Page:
(Corrects effects of ruling in second paragraph of story published June 6.)
Owners of almost a third of all U.S. nuclear reactors, including Exelon Corp. (EXC) and Entergy Corp. (ETR), were ordered to upgrade the units in the next four years to guard against pressure-induced explosions.
The Nuclear Regulatory Commission directed that operators of the 31 units, among the oldest of 104 U.S. reactors, overhaul vent systems to prevent a build-up of hydrogen and limit the rise of temperatures in containment buildings, according to a statement. The NRC’s decision adds to a 2012 order and makes fixes to the units potentially more expensive.
“Strengthened vents will help these plants continue to protect the public and the environment even if emergency systems can’t immediately stop an accident,” NRC Chairman Allison Macfarlane said today in a statement. “By safely releasing built-up pressure and hydrogen, the plants will preserve the buildings that contain radioactive material.”
The NRC is considering rules to improve U.S. safety after an earthquake and tsunami in March 2011 triggered a triple meltdown at Japan’s Fukushima Dai-Ichi nuclear power plant. The U.S. reactors covered by the agency’s decision have General Electric Co (GE).-designed containment buildings and which are similar to the structures damaged at Fukushima.
The NRC told owners including Exelon of Chicago and Entergy of New Orleans to upgrade, starting in June 2014, the “wetwell” structures that condense steam and control pressure. By June 2017, the owners must begin installing vents for the larger “drywell” surrounding a reactor, if an analysis deems the changes necessary, according to the statement. Duke Energy Corp. (DUK) of Charlotte, North Carolina, and Southern Co. (SO) of Atlanta also own units covered by the order.
“The new order is in line with the with the industry’s ideas on the most effective means to address the venting issue, and we consider the timing of the phased approach to be achievable,” Steve Kerekes, a spokesman for the Nuclear Energy Institute, a Washington-based industry group that had raised concerns about the 2012 decision, said in an e-mailed statement. “We look forward to working with the NRC and stakeholders to develop the guidance for implementation of the order.”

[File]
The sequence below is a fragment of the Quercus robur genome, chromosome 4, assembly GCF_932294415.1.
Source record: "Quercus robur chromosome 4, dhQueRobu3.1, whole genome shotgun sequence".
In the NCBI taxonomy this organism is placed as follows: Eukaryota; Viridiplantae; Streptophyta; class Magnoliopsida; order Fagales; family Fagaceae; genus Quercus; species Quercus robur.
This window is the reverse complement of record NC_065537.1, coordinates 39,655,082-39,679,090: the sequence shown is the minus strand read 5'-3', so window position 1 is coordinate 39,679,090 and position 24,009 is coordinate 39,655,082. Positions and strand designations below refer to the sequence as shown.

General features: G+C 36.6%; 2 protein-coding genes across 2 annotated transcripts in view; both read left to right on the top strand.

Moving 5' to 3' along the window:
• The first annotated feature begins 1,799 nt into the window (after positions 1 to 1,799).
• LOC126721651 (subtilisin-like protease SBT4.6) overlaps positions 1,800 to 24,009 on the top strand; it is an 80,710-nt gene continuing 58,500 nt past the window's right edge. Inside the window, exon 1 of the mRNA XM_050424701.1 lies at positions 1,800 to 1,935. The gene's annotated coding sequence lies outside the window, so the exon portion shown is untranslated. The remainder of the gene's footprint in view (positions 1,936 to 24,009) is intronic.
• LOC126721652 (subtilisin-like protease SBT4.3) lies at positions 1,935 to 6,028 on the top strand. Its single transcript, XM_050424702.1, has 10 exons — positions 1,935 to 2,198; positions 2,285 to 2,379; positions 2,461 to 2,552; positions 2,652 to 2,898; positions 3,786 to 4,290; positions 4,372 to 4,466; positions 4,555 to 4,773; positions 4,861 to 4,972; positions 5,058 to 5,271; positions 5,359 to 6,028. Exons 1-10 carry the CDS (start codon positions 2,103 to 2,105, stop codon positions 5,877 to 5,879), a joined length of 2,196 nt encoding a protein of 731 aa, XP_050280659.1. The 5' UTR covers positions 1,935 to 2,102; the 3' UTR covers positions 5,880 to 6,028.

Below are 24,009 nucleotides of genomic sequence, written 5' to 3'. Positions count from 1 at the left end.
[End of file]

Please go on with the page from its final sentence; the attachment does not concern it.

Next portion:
The ruling supersedes the March 2012 order for the 31 units to have or improve their “hardened” vents that can withstand extremely high temperatures during an accident, according to today’s statement.
“This is an improvement over the original hardened vents,” Edwin Lyman, senior scientist for the Global Security Program at the Union of Concerned Scientists, said in a phone interview. “This order is making the reliable hardened vents even harder.”
Lyman said it remains to be seen how much weight the NRC will give to reactor owners’ studies of drywells. “They want to tie up the whole issue in analysis,” he said of the industry. “It’s kind of negative regulatory creep.”
The agency in March delayed until 2017 action on a staff recommendation that the 31 reactors be equipped with radiation-scrubbing filters on the venting systems. Those changes may have cost reactor owners as much as $20 million per unit, according to industry estimates.
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